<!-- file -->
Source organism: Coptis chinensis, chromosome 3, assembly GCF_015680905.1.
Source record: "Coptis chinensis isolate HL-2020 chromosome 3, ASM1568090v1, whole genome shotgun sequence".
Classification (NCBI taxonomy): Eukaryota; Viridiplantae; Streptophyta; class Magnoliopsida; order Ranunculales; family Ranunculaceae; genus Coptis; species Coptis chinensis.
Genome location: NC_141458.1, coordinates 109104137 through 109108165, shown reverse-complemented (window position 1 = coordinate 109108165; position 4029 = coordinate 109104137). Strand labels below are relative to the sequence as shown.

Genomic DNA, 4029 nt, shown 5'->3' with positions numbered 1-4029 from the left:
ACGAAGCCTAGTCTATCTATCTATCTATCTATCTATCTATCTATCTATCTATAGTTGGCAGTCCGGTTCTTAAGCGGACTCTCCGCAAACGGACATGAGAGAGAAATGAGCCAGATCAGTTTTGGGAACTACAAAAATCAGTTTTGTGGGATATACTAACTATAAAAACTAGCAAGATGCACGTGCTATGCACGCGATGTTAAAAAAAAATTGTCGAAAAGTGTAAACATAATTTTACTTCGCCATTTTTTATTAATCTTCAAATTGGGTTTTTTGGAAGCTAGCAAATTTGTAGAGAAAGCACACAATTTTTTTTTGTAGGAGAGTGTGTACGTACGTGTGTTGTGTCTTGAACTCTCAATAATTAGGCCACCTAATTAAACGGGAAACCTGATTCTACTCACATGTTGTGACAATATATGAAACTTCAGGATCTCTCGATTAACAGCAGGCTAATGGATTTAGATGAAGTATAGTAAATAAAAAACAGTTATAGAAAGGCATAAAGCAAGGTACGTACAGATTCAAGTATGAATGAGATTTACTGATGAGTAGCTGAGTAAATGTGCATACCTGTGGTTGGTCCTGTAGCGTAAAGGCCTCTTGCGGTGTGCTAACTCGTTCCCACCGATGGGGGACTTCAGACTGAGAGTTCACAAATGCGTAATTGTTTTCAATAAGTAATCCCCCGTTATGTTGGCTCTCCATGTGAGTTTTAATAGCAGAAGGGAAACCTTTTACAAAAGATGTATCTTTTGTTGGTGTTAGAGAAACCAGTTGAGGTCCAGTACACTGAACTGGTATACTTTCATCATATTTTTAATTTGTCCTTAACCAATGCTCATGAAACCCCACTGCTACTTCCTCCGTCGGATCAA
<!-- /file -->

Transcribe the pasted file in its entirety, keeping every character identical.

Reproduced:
Source organism: Coptis chinensis, chromosome 3, assembly GCF_015680905.1.
Source record: "Coptis chinensis isolate HL-2020 chromosome 3, ASM1568090v1, whole genome shotgun sequence".
Classification (NCBI taxonomy): Eukaryota; Viridiplantae; Streptophyta; class Magnoliopsida; order Ranunculales; family Ranunculaceae; genus Coptis; species Coptis chinensis.
Genome location: NC_141458.1, coordinates 109104137 through 109108165, shown reverse-complemented (window position 1 = coordinate 109108165; position 4029 = coordinate 109104137). Strand labels below are relative to the sequence as shown.

Genomic DNA, 4029 nt, shown 5'->3' with positions numbered 1-4029 from the left:
ACGAAGCCTAGTCTATCTATCTATCTATCTATCTATCTATCTATCTATCTATAGTTGGCAGTCCGGTTCTTAAGCGGACTCTCCGCAAACGGACATGAGAGAGAAATGAGCCAGATCAGTTTTGGGAACTACAAAAATCAGTTTTGTGGGATATACTAACTATAAAAACTAGCAAGATGCACGTGCTATGCACGCGATGTTAAAAAAAAATTGTCGAAAAGTGTAAACATAATTTTACTTCGCCATTTTTTATTAATCTTCAAATTGGGTTTTTTGGAAGCTAGCAAATTTGTAGAGAAAGCACACAATTTTTTTTTGTAGGAGAGTGTGTACGTACGTGTGTTGTGTCTTGAACTCTCAATAATTAGGCCACCTAATTAAACGGGAAACCTGATTCTACTCACATGTTGTGACAATATATGAAACTTCAGGATCTCTCGATTAACAGCAGGCTAATGGATTTAGATGAAGTATAGTAAATAAAAAACAGTTATAGAAAGGCATAAAGCAAGGTACGTACAGATTCAAGTATGAATGAGATTTACTGATGAGTAGCTGAGTAAATGTGCATACCTGTGGTTGGTCCTGTAGCGTAAAGGCCTCTTGCGGTGTGCTAACTCGTTCCCACCGATGGGGGACTTCAGACTGAGAGTTCACAAATGCGTAATTGTTTTCAATAAGTAATCCCCCGTTATGTTGGCTCTCCATGTGAGTTTTAATAGCAGAAGGGAAACCTTTTACAAAAGATGTATCTTTTGTTGGTGTTAGAGAAACCAGTTGAGGTCCAGTACACTGAACTGGTATACTTTCATCATATTTTTAATTTGTCCTTAACCAATGCTCATGAAACCCCACTGCTACTTCCTCCGTCGGATCAA